Monday, February 23, 2015

On the Ripple Desk - featuring, Hidden Cabins & Eyeswan split 10", and 5 AM

It's been such a long time since I sat down to write some reviews.  Just got way caught up with running the Ripple Music record label.  Public acknowledgement to my brother, Penfold, who's taken it upon himself to help keep Ripple Effect rolling seamlessly while my energies were diverted elsewhere.

But I'm back (whether you wanted me back or not).  And to start with I'm going to catch up with the mountains and summits of submissions on my desk to shed some light on some killer releases, new or . . . not quite so recent.

Hidden Cabins/Eyeswan - Weathered 10" split.

Forget the gorgeous marbled vinyl, and forget the fact that I dig the 10" vinyl format, what we got here are just some killer cuts of post-indy rock.  While Hidden Cabins are new to me, the vinyl came to me via Craig Cirinelli [also of (Damn) This Desert Air & The World Concave] who's here on vocals/percussion.  I've been a big fan of both of the aforementioned projects, so had no hesitation jumping in and giving this vinyl a spin.  For Hidden Cabins, Craig is joined by  Brian Hofgesang [also of Books…] on guitars/effects/vocals.

This is damn fine, moody, evocative post-punk, post-indy, post-whatever rock, with two cuts that only leave me wanting more.  Powerful and emotional is the name of the game here.  Even though they dig the acoustic guitar, don't call them a folk act as they know how to turn up the volume, injecting a healthy dose of gut and grit into their melodic, expandable songs.  Definitely worth checking out.

Flipside, Eyeswan also hail from New Jersey, and teamed up with Hidden Cabins to unleash this 10" on UK's Engineer records.  Eyeswan plow a similar road of post-emo-ish punk with chiming guitars and catchy melodies.  The vocals here are a bit higher pitched and more in line with what I usually think of as emo, but not whiny or annoying.  Both bands are masters at bringing a somber ambiance to their post-emo pop, with Hidden Cabins specializing a bit more in the mood and Eyeswan a bit more on the energy.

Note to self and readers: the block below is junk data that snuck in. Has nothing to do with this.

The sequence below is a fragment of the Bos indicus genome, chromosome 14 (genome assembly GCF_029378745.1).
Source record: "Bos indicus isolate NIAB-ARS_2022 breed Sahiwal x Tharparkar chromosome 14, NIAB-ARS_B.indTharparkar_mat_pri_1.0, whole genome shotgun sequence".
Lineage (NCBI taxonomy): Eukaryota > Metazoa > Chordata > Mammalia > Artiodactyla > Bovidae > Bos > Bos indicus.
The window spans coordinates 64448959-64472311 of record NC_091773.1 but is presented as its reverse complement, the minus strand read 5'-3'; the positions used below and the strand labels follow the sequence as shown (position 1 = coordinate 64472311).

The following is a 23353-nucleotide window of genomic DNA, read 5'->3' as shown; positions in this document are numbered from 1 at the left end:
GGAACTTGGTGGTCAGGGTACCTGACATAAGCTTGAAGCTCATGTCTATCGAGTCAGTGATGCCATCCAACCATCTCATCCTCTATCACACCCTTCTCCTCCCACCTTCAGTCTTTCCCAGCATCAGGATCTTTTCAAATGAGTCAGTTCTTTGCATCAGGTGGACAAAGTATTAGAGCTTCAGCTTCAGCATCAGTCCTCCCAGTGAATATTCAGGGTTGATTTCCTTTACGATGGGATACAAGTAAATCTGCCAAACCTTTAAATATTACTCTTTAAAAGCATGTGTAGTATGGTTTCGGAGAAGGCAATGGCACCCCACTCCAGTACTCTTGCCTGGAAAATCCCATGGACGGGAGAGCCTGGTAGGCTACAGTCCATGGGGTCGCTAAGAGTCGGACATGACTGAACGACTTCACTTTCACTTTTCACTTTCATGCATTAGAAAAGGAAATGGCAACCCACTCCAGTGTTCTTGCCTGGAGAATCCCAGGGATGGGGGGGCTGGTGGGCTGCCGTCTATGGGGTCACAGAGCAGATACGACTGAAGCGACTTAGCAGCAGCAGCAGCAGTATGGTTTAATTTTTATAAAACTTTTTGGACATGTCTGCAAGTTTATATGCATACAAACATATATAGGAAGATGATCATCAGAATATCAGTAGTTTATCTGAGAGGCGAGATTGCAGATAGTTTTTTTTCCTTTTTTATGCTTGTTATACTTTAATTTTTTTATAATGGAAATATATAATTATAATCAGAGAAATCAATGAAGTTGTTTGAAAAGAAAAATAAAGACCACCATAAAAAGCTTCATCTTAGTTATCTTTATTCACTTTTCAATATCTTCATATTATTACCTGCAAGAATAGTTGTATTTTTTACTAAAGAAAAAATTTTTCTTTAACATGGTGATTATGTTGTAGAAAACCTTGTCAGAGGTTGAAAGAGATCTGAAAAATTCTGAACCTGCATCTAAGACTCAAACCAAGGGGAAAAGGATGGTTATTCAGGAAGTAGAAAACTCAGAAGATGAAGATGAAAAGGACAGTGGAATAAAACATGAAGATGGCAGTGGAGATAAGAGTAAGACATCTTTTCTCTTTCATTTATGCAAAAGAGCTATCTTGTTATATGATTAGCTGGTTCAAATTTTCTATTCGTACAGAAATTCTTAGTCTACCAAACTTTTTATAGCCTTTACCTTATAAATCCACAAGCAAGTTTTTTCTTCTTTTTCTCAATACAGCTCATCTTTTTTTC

It's no wonder these bands are good friends.  Their sound is similar enough that the split flows flawlessly from song to song (and the bands alternate songs on each side, rather than split sides).  Engineer Records did well to pick this up, and I believe copies are still available. So, if post emo-punk is your flavor, you gotta check this split out.  I'm digging it.

5 AM - Broken///Beautiful

It was quite a few years ago that I wrote about a moment of perfect serendipity, when I was driving up the 101 freeway early in the morning, with the sun rising, the pelicans soaring over the coastline, and Five AM blaring from my car stereo.  Since then, that album has always held a spot of pop perfection in my mind, filed next to such radio starts as Matchbox 20.  Since then, the band has been silent, but recently Five AM, traveled to LA to start on their new album with producer John Fields. The multi-platinum producer has worked with some of the biggest names in the music business from rock bands like Switchfoot, Jimmy Eat World, Lifehouse and Goo Goo Dolls, to chart-dominating pop acts like the Jonas Brothers, Pink and Miley Cyrus.

And the long wait was well worth it.  Musically, 5 AM pull from such influences as U2, Matchbox 20, Snow Patrol, and Foo Fighters to craft what is simply some of the most exquisite, radio-friendly pop-rock out there.  Toss in some 80's keyboards and angular structures reminiscent of the Cars on "Let's Go" and we got about as satisfying a listen of radio pop as I've heard in ages.  Most importantly, besides the solid hooks, sweet melodies, soaring choruses, and dynamic playing, 5 AM have a real singer who's voice, while smooth, isn't afraid to dig deep to find a little soul.  I'm so tired of pop music men singing all whiny and wimply a la One Republic.  Pop music didn't used to be a fey venture, and with Five AM in the game I'm happy to say that a little muscle has returned.

Now, if there is any justice in this world, 5 AM will find their place on the airwaves, YouTube channels and streaming services taking the place of wimpier bands.  I can't think of any good reason this band isn't as huge as One Republic.  Each song is simply crafted and built for widespread radio play.   But don't take my word for it, jump on in and give it a listen for yourself.


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